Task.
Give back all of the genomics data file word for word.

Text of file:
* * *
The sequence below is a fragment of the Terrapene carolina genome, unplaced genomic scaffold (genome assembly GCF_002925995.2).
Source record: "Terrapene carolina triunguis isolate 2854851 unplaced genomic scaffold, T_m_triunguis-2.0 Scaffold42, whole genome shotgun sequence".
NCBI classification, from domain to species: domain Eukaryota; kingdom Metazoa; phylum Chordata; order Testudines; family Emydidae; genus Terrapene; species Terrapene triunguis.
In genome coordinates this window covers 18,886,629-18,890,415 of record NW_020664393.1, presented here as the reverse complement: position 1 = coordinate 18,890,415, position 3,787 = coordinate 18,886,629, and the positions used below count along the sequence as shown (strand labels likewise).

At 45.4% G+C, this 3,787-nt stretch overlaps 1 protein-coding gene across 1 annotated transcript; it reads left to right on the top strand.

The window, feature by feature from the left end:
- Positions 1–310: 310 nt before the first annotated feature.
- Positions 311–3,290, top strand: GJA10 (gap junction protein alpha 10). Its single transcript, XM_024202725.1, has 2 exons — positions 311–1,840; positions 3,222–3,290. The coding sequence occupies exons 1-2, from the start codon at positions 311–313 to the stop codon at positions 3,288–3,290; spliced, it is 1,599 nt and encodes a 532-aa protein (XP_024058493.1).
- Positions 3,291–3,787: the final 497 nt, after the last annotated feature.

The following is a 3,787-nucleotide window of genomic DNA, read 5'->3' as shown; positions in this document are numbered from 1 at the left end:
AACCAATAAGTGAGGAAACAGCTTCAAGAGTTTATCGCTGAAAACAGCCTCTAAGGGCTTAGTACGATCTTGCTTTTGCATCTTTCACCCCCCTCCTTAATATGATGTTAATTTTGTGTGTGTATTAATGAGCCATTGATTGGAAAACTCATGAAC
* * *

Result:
The sequence below is a fragment of the Terrapene carolina genome, unplaced genomic scaffold (genome assembly GCF_002925995.2).
Source record: "Terrapene carolina triunguis isolate 2854851 unplaced genomic scaffold, T_m_triunguis-2.0 Scaffold42, whole genome shotgun sequence".
NCBI classification, from domain to species: domain Eukaryota; kingdom Metazoa; phylum Chordata; order Testudines; family Emydidae; genus Terrapene; species Terrapene triunguis.
In genome coordinates this window covers 18,886,629-18,890,415 of record NW_020664393.1, presented here as the reverse complement: position 1 = coordinate 18,890,415, position 3,787 = coordinate 18,886,629, and the positions used below count along the sequence as shown (strand labels likewise).

At 45.4% G+C, this 3,787-nt stretch overlaps 1 protein-coding gene across 1 annotated transcript; it reads left to right on the top strand.

The window, feature by feature from the left end:
- Positions 1–310: 310 nt before the first annotated feature.
- Positions 311–3,290, top strand: GJA10 (gap junction protein alpha 10). Its single transcript, XM_024202725.1, has 2 exons — positions 311–1,840; positions 3,222–3,290. The coding sequence occupies exons 1-2, from the start codon at positions 311–313 to the stop codon at positions 3,288–3,290; spliced, it is 1,599 nt and encodes a 532-aa protein (XP_024058493.1).
- Positions 3,291–3,787: the final 497 nt, after the last annotated feature.

The following is a 3,787-nucleotide window of genomic DNA, read 5'->3' as shown; positions in this document are numbered from 1 at the left end:
AACCAATAAGTGAGGAAACAGCTTCAAGAGTTTATCGCTGAAAACAGCCTCTAAGGGCTTAGTACGATCTTGCTTTTGCATCTTTCACCCCCCTCCTTAATATGATGTTAATTTTGTGTGTGTATTAATGAGCCATTGATTGGAAAACTCATGAAC